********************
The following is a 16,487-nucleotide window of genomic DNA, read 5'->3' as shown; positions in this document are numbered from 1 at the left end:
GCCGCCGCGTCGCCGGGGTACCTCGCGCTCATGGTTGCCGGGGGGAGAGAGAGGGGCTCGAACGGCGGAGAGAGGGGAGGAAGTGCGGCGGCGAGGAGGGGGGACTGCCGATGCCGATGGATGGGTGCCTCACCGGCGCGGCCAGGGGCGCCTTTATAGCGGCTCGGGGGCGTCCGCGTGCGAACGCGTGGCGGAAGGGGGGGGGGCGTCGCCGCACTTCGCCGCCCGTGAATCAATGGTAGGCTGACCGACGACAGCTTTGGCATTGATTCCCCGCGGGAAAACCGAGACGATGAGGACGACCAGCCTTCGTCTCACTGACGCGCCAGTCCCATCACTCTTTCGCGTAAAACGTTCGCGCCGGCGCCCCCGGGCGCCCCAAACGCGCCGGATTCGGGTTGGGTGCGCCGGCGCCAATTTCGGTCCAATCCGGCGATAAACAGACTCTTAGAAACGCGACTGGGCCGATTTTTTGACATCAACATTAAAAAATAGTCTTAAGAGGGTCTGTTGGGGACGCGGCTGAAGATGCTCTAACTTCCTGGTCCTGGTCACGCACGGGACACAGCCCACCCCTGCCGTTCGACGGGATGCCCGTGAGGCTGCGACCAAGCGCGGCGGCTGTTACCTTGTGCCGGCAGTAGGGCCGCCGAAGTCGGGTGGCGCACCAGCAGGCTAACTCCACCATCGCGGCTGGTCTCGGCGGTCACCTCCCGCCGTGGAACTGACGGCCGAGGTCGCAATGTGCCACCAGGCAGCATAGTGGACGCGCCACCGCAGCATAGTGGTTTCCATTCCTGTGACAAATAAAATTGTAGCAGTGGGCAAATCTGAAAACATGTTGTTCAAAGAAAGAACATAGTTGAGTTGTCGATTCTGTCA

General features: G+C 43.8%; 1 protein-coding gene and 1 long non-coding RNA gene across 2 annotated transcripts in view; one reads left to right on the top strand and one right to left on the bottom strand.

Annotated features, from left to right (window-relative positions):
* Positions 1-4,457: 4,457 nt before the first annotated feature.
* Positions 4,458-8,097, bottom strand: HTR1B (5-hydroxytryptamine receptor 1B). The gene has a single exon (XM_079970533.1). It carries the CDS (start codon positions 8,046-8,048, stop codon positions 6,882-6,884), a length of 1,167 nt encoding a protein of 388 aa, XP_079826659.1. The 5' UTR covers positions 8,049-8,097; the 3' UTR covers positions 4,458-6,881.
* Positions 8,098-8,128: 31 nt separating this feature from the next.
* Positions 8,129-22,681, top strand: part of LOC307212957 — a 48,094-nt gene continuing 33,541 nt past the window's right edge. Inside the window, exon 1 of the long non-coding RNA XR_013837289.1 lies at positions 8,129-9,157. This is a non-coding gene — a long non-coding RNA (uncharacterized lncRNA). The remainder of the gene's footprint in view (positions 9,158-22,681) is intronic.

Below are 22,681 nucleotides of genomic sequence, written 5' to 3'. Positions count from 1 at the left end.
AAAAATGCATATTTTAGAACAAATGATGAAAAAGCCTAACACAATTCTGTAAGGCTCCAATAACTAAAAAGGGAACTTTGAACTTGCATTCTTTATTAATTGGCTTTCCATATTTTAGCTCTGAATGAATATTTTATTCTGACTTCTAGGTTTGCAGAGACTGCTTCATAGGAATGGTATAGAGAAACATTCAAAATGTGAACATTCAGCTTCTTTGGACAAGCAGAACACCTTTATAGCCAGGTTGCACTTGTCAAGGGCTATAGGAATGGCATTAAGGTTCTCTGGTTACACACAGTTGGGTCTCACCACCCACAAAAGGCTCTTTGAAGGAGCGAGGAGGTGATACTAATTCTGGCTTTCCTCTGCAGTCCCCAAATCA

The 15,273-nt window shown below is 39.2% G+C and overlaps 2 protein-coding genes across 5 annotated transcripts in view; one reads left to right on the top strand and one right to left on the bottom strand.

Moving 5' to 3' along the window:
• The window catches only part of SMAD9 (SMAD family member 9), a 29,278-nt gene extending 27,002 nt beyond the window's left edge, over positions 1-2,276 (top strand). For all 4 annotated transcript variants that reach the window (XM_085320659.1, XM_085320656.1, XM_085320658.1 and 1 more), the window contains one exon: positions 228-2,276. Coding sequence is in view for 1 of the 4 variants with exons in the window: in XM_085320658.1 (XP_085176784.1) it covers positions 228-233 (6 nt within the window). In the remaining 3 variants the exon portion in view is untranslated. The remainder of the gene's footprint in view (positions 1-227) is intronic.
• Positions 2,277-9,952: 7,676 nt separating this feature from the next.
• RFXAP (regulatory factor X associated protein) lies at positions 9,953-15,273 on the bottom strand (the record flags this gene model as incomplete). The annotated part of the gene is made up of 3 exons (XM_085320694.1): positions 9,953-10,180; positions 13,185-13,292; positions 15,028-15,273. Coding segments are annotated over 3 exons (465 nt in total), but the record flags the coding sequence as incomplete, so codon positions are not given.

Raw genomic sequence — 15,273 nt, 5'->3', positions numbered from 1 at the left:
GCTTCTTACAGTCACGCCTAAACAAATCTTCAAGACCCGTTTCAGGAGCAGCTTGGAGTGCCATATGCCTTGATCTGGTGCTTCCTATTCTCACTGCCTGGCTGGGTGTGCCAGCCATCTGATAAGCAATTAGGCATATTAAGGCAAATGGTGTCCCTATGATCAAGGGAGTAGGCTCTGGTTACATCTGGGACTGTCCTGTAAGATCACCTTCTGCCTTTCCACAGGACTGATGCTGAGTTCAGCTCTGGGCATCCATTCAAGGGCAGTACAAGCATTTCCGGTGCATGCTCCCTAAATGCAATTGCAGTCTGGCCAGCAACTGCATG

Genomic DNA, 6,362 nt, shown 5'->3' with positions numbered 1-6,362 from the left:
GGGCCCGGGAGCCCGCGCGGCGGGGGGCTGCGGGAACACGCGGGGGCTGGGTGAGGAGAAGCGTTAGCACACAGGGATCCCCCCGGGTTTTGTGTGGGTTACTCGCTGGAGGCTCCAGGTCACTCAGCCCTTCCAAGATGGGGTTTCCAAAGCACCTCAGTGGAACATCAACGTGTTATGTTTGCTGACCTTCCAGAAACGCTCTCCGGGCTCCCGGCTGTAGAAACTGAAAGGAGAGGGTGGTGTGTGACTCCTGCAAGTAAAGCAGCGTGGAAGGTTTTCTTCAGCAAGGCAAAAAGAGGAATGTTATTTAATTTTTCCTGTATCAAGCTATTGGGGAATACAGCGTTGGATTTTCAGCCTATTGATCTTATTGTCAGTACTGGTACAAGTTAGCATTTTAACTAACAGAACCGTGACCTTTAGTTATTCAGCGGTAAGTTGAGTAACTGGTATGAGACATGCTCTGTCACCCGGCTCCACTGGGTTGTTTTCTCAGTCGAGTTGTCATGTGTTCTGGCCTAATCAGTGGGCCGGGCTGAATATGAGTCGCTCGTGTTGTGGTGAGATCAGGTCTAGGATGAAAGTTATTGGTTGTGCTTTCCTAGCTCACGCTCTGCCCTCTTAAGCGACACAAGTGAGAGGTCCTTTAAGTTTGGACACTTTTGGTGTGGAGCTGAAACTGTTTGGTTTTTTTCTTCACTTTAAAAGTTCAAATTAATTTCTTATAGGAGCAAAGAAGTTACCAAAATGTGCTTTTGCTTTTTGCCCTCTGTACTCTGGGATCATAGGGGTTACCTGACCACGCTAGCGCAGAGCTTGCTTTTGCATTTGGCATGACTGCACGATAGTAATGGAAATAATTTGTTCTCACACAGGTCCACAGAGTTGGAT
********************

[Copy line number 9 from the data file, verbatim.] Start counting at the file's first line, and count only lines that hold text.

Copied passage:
Below are 22,681 nucleotides of genomic sequence, written 5' to 3'. Positions count from 1 at the left end.